By Investors Hub
The major U.S. index futures are currently pointing to a higher opening on Friday following the volatility seen over the two previous sessions.
The upward momentum on Wall Street comes after U.S. Treasury Secretary Steven Mnuchin reportedly said the U.S. and China are making ?a lot of progress? in trade talks.
A report from Reuters said Mnuchin is looking forward to a meeting with Chinese Vice Premier Liu He next week, which will also include discussions on currency issues.
Traders also seem to be expressing optimism about negotiations to end the government shutdown even though two separate proposals to re-open the government failed in the Senate yesterday.
Overall trading activity may be somewhat subdued, however, as no major U.S. economic data will be released on the day due to the ongoing shutdown.
Extending the volatile performance seen on Wednesday, stocks showed a lack of direction over the course of the trading day on Thursday. The Dow and the S&P 500 spent the day bouncing back and forth across the unchanged line, although the tech-heavy Nasdaq managed to remain positive.
The major averages eventually ended the session mixed. While the Dow edged down 22.38 points or 0.1 percent to 24,553.24, the Nasdaq advanced 47.69 points or 0.7 percent to 7,073.46 and the S&P 500 inched up 3.63 points or 0.1 percent to 2,642.33.
The choppy trading on Wall Street came after Commerce Secretary Wilbur Ross told CNBC the U.S. is “miles and miles” from a trade deal with China.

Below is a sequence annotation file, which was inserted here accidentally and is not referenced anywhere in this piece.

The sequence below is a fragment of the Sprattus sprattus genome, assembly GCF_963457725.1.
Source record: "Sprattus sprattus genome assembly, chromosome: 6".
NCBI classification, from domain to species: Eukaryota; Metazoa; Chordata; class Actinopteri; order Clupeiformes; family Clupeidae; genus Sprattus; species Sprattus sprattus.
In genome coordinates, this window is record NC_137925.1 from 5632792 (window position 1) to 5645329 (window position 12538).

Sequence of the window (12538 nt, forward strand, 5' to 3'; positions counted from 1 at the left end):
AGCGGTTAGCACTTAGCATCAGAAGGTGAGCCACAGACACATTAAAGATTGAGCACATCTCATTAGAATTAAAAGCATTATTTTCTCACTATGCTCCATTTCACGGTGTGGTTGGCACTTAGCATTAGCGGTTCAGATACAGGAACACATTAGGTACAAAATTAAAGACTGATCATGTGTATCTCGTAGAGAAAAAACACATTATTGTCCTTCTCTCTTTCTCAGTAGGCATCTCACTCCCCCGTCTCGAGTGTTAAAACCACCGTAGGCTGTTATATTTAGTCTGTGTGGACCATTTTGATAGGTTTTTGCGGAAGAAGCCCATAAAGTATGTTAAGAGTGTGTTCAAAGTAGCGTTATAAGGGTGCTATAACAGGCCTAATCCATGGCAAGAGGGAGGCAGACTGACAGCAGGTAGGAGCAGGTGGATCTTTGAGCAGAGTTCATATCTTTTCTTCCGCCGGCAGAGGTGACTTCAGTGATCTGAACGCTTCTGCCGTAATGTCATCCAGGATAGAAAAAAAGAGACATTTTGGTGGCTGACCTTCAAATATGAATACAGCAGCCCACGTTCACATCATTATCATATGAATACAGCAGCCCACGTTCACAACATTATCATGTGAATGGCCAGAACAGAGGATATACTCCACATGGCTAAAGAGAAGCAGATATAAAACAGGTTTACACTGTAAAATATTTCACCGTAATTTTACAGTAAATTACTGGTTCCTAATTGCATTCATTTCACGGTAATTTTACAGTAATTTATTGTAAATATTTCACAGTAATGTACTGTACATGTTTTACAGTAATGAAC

“Frankly, that shouldn’t be too surprising,” Ross said in an interview on CNBC’s “Squawk Box,” noting the U.S. and China have “lots and lots of issues.”
The comments from Ross come ahead of Chinese Vice Premier Liu He’s trip to Washington next week for the next round of trade negotiations.
Concerns about a U.S.-China trade deal partly offset positive sentiment generated by a report from the Labor Department showing initial jobless claims fell to their lowest level in almost fifty years in the week ended January 19th.
The report said initial jobless claims slid to 199,000, a decrease of 13,000 from the previous week’s revised level of 212,000.
The drop surprised economists, who had expected jobless claims to rise to 220,000 from the 213,000 originally reported for the previous week.
With the unexpected decrease, jobless claims fell to their lowest level since hitting 197,000 in November of 1969.
Meanwhile, a separate report from the Conference Board showed a modest decrease by its index of leading U.S. economic indicators in the month of December.
The Conference Board said its leading economic index edged down by 0.1 percent in December after rising by 0.2 percent in November. The slight drop by the index matched economist estimates.
“The US LEI declined slightly in December and the recent moderation in the LEI suggests that the US economic growth rate may slow down this year,” said Ataman Ozyildirim, Director of Economic Research at the Conference Board.
He added, “While the effects of the government shutdown are not yet reflected here, the LEI suggests that the economy could decelerate towards 2 percent growth by the end of 2019.”
Despite the lackluster performance by the broader markets, semiconductor stocks showed a substantial move to the upside on the day. The Philadelphia Semiconductor Index spiked by 5.7 percent to its best closing level in well over a month.
Shares of Xilinx (XLNX) moved sharply higher after the chipmaker reported better than expected fiscal third quarter results and provided upbeat guidance for the current quarter.
Significant strength was also visible among oil service stocks, as reflected by the 2.2 percent jump by the Philadelphia Oil Service Index. The rally came amid an increase by the price of crude oil.
Computer hardware, housing, and natural gas stocks also saw considerable strength on the day, while tobacco and pharmaceutical stocks showed significant moves to the downside.
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